Elstree 1976 review

There are two camps when it comes to the Star Wars franchise. Those who love it and those who are indifferent to it. I fall into the latter category. I'm one of those who has seen them all, several times, but wouldn't really call myself a fan. In fact, that one with all the Ewoks... Give me a break Lucas! So I approached this documentary about the complete unknown extras who took part in the filming, with an air of caution. Relatively unknown director Jon Spira helms what is clearly a love letter to all Star Wars fans out there. It's just unfortunate that he goes off on such boring tangents when he should be trying to romance us with tales from a galaxy far, far away.

Elstree 1976 introduces us to a handful of faces we are almost certainly unfamiliar with. Their USP is that they all appeared in varying degrees of significance behind masks in Star Wars IV: A New Hope. This ragtag bunch of unknowns include Garrick Hagon (Red Three), Laurie Goode (a Stormtrooper), Jeremy Bulloch (Boba Fett), Paul Blake (Greedo) and David Prowse (Darth Vadar) to name a few. We are introduced to each of them as they discuss their feelings about being immortalised, or not as the case may be, into plastic action figures. Some are proud, some could care less and some just don't get it. But what is clear from the off is that these action figures are of characters you would never associate with these people. We then get a little more background on this group as they painstakingly recall their childhood, the areas they grew up, their careers, their loves and losses. All the while, any audience would begin to lose the will to live.

elstree 1976 2016 DVDBut wait! These meandering stories all culminate into a casting call for an (at the time) unknown B-grade sci-fi film called Star Wars. This is where the documentary really grabs hold of you. There is a sense of wonder and excitement, much like that of a child on Christmas Day, as this bunch of no-names reveal their first impressions of George Lucas, their first glimpse of the Millennium Falcon and their naivete of what they were about to become a part of. There are some fantastic anecdotes and stories on offer here, which is only slightly marred by the fact that it's pretty much all talking head footage from beginning to end. A particularly memorable moment was of Garrick Hagon wandering onto a soundstage covered with sand. Across the floor there was a guy sat alone. He approached him, believing him to be a runner of some sort and asked for a coffee. The guy duly obliged, returned with the coffee, Hagon asked if he knew where he could find the director, George Lucas. To which the 'runner' replied... 'Yep, that's me'.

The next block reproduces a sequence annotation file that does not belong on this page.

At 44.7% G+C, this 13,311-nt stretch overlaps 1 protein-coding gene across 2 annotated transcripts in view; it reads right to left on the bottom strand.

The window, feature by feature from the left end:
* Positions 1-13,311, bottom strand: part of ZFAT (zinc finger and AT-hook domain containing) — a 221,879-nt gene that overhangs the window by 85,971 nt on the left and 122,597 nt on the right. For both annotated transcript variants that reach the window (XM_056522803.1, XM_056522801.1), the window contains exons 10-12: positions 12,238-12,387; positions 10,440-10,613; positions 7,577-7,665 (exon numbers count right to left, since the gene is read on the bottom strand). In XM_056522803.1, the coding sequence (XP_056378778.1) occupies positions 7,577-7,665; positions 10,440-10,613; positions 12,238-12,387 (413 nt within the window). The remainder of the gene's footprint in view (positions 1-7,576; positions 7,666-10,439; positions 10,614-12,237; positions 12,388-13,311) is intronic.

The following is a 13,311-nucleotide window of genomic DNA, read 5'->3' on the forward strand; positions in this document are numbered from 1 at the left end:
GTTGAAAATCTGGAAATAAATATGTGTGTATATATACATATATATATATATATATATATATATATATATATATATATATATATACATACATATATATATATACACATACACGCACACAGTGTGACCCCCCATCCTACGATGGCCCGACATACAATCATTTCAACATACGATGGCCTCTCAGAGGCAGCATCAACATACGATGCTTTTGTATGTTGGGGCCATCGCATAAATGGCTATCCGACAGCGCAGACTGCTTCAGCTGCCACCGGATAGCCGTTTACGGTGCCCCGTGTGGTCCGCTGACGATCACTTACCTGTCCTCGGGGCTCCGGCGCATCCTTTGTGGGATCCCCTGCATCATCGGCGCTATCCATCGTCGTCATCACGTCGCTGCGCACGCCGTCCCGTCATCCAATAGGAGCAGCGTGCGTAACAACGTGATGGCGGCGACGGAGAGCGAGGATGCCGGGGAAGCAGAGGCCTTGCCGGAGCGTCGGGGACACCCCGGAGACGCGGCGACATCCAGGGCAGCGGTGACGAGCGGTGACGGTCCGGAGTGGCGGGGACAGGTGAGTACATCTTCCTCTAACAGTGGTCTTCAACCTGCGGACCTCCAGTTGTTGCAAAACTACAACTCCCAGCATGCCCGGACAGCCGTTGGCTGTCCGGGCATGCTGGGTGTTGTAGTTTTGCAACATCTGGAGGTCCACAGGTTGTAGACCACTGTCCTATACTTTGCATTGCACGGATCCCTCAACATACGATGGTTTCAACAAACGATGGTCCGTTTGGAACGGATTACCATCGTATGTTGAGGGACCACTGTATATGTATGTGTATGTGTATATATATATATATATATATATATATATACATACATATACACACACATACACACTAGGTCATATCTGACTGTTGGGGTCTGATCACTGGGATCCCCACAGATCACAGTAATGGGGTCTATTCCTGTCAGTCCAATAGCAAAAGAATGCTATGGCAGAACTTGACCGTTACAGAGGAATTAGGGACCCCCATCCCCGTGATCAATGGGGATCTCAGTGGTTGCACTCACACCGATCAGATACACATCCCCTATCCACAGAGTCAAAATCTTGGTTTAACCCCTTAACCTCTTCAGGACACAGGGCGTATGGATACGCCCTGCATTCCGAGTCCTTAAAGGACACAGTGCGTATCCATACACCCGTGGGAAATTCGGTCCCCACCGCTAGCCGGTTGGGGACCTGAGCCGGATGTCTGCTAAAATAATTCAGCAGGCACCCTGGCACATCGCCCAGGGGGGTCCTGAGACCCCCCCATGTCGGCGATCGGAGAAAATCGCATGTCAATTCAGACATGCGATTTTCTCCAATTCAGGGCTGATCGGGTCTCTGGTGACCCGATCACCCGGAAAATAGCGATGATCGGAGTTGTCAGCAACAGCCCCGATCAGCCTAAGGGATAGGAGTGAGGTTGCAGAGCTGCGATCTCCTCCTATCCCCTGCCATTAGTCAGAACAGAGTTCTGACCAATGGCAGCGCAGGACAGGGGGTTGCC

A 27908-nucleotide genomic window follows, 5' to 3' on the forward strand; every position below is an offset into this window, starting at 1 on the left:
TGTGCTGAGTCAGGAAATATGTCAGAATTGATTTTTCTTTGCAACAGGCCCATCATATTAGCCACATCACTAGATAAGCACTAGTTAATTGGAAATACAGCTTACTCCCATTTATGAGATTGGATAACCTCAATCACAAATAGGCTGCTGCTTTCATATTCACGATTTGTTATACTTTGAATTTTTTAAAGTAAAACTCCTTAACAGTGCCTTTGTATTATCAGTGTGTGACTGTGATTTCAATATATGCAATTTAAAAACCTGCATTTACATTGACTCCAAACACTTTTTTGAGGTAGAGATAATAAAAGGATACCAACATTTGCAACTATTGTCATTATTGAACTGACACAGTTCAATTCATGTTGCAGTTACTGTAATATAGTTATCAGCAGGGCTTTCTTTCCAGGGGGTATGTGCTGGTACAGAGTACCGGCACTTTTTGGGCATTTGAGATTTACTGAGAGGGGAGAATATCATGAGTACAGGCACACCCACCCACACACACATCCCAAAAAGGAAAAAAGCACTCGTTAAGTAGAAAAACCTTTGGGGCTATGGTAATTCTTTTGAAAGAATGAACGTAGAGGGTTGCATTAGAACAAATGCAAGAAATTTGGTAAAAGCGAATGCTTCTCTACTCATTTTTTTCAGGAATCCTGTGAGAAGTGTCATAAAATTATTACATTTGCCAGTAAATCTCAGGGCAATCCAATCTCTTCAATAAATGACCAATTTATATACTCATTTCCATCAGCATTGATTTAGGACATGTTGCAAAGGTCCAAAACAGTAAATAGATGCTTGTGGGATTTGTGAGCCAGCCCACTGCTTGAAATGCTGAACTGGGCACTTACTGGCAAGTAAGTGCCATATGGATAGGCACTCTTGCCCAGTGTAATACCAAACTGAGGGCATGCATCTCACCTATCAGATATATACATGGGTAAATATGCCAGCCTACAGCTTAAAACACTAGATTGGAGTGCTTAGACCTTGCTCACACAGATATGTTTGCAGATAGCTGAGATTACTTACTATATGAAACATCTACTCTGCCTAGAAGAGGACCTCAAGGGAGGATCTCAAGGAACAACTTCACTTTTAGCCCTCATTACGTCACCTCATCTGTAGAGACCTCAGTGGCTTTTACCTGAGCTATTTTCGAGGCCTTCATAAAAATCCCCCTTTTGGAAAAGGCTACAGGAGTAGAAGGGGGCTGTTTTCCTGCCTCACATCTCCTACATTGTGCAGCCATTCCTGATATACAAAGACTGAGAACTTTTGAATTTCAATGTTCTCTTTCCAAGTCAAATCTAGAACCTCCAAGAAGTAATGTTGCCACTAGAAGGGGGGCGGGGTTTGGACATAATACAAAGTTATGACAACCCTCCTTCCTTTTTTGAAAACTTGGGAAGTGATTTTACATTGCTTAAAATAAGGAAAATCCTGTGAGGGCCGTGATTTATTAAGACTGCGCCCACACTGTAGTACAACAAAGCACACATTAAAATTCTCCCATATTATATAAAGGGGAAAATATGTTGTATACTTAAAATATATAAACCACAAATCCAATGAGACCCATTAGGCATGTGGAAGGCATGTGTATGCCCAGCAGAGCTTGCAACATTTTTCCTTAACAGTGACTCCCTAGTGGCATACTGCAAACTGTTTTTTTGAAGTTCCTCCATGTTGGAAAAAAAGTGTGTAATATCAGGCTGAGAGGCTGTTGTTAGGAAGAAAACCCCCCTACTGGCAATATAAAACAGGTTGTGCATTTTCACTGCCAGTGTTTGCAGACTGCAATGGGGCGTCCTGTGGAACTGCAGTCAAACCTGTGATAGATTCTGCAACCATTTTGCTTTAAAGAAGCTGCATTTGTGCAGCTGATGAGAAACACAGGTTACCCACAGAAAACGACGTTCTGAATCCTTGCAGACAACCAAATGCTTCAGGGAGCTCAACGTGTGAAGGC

Of course there's lots of little anecdotes and its great to hear how these extras were in awe of the stunning visuals. Some so much so that they forgot the few lines that they had to say. A few great clips from behind the scenes are on offer, but they're few and far between. It's criminal, when there's so much footage out there that we barely get to see any of it. One scene in particular that we do see though, is David Prowse in full Darth Vadar costume on set, spouting off Vadar's lines in a thick West Country accent. Prowse tells us he was concerned that his lines were going to sound too muffled due to the large helmet on his head. Lucas reassured him though that they'd get it all redubbed on a sound stage in LA. What Prowse didn't realise though was that he wouldn't be on a first class ticket to LA himself. That particular privilege would be down to the now iconic James Earl Jones.

It's while these people are telling these stories that you begin warming to them and almost forgive the director for wasting so much time telling us their fairly uninteresting back stories. But then, alas, it all comes crashing down and we are forced to endure another good 20 minutes or so of their "where are they now" stories. Again, this will put audiences to sleep. It's not that these people aren't likeable, they absolutely are for the most part, it's just that that's not what we are here for. We want to hear your Star Wars tales. We want to hear what Harrison Ford was like on set. We want to hear what it felt like to face an army of Stormtroopers for the first time. We want to know just what went on behind the scenes and behind the doors of Elstree in 1976. Unfortunately, we must be happy with the titbits that are thrown our way.

Spira does again almost redeem himself, when he interviews all our participants about their experience at Star Wars conventions around the world. It does get slightly interesting again here, particularly when Prowse talks about being dictated to by Hollywood executives that he should not sign his autograph as the man who "is" Darth Vadar, but rather as the man who "appeared as" Darth Vadar. It's also quite fun to hear each of these unlikely lads try to claim that they were the Stormtrooper who bumped their head in that iconic scene or that they were the pilot who made Mark Hamill laugh in the final scene of the movie. It's all quite interesting and funny for a while again.

The documentary closes with a look to the future for all of these people. Unfortunately, while it may mean everything to them, it means nothing to us. If they aren't telling us Star Wars stories, they are just people telling us stories about their lives. When their lives are not that much different to yours or mine, then what's the point? What sets them apart is that they are forever connected to a piece of cinematic history. Spira's greatest moments in this film are when he remembers that and in those moments the film shines. 

EXTRAS: There's an audio commentary from director Jon Spira; Extended Interviews (43:44); the featurette Elstree 2016: Return to Elstree Studios (11:26); the featurette High Flight (1:04); and the Trailer (2:23).

Ben Murray is a Screenjabber contributor

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